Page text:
2. Don't Nit-Pick Unimportant Differences
Another impulse upon hearing an analogy is to note the differences between the actual situation and the analogic one. But there is a difference between "a difference" and "an important difference" - and that is an important difference! So one party explains the securities regulation process using the analogy of the game of monopoly. The indignant opposition replies that, "This is not a game!" Right, yes, but that isn't the point. When noting differences between reality and analogy, be sure to take the additional step of emphasizing, "This is an important difference, because it influences the conclusion that opposing counsel is trying to draw."
3. Do Take the Analogy On Its Own Terms
The central example of Dr. Cummins' piece in Psychology Today focuses on an analogy used by Federal Reserve Chief Ben Bernanke comparing the bailout of the banks to a fire department being called to put out a house fire started by your irresponsible neighbor. The neighbor may have it coming, Bernanke reasons, but just letting the house burn will jeopardize the entire neighborhood, including your house. Critics of both the analogy and the bank bailout were quick to point out the limitations of that style of thinking. Michael Hudson of the Centre for Research on Globalization, for example, argued that the banks weren't really our neighbors, but were instead more like the castle on the hill. And bailing them out, Hudson argued, would be more akin to allowing the lords of that castle to go "taking over houses that have not burned down, throwing out their homeowners and occupants, and turning the property over to the culprits who 'burned down their own house.'" That is a little fanciful, and once we enter the world of the analogy, it is always possible to take it too far (for example, if you are mentally adding dragons and knights to the picture, you're going too far). But the advantage in this approach is that it stalks and traps the analogy where it lives. More like judo than boxing, it uses the opponent's force against them.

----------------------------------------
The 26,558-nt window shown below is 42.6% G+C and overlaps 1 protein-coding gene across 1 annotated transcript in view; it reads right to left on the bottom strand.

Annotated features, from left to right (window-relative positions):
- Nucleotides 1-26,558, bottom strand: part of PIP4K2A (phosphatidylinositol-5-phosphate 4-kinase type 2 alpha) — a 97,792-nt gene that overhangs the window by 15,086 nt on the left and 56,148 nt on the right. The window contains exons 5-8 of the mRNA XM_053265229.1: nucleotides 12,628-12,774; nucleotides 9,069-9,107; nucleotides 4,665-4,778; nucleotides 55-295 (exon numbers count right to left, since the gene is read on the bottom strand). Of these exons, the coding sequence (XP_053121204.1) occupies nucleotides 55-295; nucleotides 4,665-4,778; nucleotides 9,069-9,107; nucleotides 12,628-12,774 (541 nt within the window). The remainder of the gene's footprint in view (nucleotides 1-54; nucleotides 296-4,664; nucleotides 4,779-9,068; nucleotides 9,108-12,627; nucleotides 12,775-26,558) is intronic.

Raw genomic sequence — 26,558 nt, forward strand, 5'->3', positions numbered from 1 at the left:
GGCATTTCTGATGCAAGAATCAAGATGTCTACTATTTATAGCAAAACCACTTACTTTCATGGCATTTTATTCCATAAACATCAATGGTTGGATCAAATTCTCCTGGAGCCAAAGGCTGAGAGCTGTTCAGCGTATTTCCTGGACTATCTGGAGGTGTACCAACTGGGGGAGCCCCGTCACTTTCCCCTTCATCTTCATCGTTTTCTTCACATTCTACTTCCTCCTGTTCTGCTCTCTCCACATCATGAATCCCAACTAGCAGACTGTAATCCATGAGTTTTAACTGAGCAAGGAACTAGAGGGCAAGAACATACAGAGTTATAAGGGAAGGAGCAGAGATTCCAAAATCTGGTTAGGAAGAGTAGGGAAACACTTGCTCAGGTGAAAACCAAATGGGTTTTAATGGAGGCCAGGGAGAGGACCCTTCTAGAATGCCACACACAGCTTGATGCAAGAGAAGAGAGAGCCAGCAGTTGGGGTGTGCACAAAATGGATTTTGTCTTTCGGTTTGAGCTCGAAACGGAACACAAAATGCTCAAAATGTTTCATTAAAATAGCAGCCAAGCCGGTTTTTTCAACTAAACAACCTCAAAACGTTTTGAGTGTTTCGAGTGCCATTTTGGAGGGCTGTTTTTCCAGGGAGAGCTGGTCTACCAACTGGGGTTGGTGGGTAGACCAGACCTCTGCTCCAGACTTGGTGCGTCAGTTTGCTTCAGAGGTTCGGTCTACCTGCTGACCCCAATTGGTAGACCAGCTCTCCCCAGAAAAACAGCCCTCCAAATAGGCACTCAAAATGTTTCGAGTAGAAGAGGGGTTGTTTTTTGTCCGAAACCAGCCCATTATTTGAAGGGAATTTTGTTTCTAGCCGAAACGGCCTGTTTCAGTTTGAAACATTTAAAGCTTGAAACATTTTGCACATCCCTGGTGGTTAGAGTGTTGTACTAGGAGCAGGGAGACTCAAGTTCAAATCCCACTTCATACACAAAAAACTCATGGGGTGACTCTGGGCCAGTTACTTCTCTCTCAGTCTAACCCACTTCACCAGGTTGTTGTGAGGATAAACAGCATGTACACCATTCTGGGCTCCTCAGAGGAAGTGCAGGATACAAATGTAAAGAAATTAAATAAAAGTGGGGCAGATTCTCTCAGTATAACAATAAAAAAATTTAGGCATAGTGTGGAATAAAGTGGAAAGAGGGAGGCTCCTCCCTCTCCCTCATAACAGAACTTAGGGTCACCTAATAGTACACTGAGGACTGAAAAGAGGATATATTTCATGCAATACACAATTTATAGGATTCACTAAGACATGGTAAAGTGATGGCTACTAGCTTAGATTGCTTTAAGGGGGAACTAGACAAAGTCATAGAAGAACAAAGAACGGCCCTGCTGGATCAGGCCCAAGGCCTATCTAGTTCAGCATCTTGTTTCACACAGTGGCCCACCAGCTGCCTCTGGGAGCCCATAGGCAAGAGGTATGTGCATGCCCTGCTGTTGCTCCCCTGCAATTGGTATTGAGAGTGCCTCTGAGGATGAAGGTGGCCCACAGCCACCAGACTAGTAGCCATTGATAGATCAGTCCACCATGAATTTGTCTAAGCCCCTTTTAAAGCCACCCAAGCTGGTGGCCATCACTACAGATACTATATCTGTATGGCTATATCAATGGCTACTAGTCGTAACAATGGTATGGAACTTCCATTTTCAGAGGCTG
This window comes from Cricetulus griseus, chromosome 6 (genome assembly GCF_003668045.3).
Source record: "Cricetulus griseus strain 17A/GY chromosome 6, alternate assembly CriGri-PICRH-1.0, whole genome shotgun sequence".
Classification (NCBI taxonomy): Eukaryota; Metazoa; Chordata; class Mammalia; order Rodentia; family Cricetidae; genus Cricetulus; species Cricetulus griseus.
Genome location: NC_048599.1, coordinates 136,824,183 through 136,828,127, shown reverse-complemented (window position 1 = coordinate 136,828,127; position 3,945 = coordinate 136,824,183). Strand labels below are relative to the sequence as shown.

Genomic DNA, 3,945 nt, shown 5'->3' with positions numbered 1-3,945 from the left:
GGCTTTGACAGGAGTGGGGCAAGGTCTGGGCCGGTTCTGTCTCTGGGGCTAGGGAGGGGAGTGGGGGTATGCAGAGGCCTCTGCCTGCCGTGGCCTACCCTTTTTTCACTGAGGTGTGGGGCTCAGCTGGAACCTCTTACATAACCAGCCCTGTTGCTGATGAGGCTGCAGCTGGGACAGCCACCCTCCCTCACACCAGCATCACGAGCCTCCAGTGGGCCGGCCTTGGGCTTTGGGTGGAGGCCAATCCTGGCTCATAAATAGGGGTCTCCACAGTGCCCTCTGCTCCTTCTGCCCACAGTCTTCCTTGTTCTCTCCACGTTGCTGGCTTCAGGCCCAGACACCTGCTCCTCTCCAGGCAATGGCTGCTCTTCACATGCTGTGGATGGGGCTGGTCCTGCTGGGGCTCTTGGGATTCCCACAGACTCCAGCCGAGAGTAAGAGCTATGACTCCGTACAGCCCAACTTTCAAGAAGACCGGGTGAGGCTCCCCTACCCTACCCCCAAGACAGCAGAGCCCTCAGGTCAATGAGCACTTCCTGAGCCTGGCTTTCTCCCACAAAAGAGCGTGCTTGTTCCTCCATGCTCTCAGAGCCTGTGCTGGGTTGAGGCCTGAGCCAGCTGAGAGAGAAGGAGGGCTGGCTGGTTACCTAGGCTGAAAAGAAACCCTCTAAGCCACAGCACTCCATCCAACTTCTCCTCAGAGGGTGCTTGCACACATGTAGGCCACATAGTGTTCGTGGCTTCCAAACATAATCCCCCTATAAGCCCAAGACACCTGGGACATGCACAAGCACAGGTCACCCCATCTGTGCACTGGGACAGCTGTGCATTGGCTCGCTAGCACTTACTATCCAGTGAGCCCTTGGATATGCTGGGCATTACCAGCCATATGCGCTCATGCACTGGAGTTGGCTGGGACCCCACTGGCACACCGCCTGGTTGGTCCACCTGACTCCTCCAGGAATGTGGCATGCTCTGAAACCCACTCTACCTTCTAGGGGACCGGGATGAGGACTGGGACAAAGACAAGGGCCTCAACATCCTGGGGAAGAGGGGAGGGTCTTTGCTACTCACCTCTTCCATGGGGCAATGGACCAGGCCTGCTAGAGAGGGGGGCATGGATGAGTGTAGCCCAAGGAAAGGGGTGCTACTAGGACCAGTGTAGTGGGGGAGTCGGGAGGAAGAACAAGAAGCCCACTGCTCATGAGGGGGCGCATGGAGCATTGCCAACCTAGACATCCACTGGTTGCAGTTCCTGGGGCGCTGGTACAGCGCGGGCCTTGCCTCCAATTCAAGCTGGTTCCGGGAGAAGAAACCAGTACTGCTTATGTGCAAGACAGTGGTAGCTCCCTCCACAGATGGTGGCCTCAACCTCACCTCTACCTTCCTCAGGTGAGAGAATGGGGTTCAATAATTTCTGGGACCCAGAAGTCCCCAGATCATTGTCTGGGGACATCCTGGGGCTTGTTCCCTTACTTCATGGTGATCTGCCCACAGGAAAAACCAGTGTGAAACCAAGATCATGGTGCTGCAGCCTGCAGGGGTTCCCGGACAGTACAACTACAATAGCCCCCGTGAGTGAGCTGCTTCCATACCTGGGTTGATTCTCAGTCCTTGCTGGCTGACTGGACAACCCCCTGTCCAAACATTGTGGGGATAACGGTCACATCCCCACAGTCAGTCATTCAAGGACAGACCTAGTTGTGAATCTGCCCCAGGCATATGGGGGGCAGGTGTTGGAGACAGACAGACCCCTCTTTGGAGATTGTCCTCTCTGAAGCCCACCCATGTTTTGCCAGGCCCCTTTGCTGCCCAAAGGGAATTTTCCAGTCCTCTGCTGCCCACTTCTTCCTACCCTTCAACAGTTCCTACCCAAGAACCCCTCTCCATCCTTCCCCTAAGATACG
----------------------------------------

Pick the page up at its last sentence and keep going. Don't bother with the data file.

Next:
Of course, cases are and should be won on evidence, not analogies. But these mental comparisons play an important role. As Sigmund Freud has noted, "Analogies prove nothing, but they make us feel right at home." That familiarity is not proof, but it can open the mind up to proof. Ultimately, it is inescapable that "it is what it is," but to the fact finder wading into the unfamiliarity of the case and the law, it can be just as true that "it is what it seems like."
Other Posts on Message Strategy:
- Stop Searching for the Perfect Analogy (but Don’t Surrender a Communication Lifesaver)
- Embrace Positive Messaging
- Create the Conditions for a Creative Trial Strategy
Cummins, Denise (May 24, 2012). Your Metaphor is Misleading Me. Psychology Today, Good Thinking. URL: http://my.psychologytoday.com/blog/good-thinking/201205/your-metaphor-is-misleading-me
Photo Credit: Mathew Venn (mathewvenn), Flickr Creative Commons